IS&S announces Citation cockpit retrofit programs
Innovative Solutions & Support (IS&S), an Exton, Pa. company that has been active in designing and providing RVSM upgrade kits for business aircraft and, more recently, electronic flight displays for a variety of military and cargo aircraft, announced its first formal electronic flight display retrofit project for business airplanes.
Teamed with Columbia Avionics of Columbia, Mo., IS&S will provide its 8- by 6-inch (10-inch diagonal) flat-panel integrated displays for a program to retrofit Cessna Citation 500s and 650s, the company announced at the NBAA Convention last month. Columbia will soon begin a three-display installation in a Citation 501, an airplane for which the avionics mod center previously installed an IS&S RVSM compliance package. Columbia expects the STC for the flat-panel cockpit in that aircraft by April. IS&S quotes a price ranging from $110,000 to $150,000, not including installation.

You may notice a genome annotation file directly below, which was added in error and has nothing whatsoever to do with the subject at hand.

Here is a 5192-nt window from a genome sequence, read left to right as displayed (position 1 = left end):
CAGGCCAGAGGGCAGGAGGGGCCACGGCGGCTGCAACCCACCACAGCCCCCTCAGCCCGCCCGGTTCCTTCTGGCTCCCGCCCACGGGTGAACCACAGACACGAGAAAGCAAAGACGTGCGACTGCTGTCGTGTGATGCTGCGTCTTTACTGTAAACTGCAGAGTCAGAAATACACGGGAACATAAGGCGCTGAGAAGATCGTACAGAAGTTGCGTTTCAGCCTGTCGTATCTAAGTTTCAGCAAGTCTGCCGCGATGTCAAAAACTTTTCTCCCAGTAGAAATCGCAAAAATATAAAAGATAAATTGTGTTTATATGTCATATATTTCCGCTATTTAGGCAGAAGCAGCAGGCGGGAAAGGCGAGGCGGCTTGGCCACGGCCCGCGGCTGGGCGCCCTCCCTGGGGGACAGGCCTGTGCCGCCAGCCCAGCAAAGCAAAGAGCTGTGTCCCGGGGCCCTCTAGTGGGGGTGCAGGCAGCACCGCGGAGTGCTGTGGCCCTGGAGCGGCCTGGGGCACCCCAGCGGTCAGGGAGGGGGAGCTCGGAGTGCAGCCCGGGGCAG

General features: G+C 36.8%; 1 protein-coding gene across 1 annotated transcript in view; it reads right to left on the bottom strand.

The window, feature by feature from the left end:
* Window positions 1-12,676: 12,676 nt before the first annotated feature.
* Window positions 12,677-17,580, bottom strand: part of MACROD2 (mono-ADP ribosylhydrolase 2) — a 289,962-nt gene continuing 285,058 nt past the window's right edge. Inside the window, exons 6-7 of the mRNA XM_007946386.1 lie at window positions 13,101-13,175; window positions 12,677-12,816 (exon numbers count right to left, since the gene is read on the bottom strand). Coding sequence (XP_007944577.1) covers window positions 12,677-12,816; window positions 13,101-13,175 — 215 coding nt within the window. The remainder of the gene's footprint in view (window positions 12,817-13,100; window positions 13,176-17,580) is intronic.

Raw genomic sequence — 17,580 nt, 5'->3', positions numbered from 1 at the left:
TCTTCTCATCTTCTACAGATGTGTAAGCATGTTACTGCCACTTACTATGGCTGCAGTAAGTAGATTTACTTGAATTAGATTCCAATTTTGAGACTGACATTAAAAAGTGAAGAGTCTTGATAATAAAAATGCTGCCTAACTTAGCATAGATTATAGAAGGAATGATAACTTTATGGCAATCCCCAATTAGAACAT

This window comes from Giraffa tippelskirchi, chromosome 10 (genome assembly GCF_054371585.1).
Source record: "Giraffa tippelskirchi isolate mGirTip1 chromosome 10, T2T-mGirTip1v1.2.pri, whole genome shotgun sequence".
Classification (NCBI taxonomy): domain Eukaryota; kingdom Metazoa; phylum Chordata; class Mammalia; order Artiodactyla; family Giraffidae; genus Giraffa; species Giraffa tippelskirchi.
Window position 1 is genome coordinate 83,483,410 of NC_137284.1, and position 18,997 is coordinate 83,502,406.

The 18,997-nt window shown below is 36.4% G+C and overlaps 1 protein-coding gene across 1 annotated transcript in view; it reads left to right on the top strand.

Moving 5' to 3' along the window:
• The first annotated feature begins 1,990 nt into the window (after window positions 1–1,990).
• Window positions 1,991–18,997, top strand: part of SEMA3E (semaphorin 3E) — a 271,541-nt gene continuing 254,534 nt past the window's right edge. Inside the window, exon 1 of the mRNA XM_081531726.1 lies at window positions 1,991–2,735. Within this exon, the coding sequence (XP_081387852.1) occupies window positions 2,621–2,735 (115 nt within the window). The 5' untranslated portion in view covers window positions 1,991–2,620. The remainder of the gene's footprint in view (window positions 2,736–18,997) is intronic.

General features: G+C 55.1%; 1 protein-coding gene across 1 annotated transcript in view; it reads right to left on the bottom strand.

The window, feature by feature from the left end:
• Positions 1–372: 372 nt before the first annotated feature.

The Columbia/IS&S team announced it expects a sizeable market for the big-screen offering among operators of 1970s-vintage Citations with Bendix (S/N 275 and earlier) and Sperry electromechanical instrumentation, as well as those with first-generation cathode-ray-tube EFIS displays such as the Sperry/Honeywell EDZ-605 and Bendix EFIS-10.
The large-format primary flight displays will combine attitude, heading, airspeed, altimeters, vertical speed, AOA, radar altimeter and navigation information. The MFD will display airborne weather radar information, engine instrumentation, GPS/FMS navigation data, weather datalink, Jeppesen Jeppview approach charts, TCAS, EGPWS and other flight-related information, according to IS&S.
The low-profile flat-panel primary flight and multifunction display units designed and built by IS&S for the Citation panels drew a steady stream of admirers at the company’s NBAA 2005 booth last month. IS&S and ABX Air, a Delaware cargo airline, previously won STC approval to install the same displays in Boeing 767s as replacements for the original 1980s-vintage Collins CRT-based EFIS screens.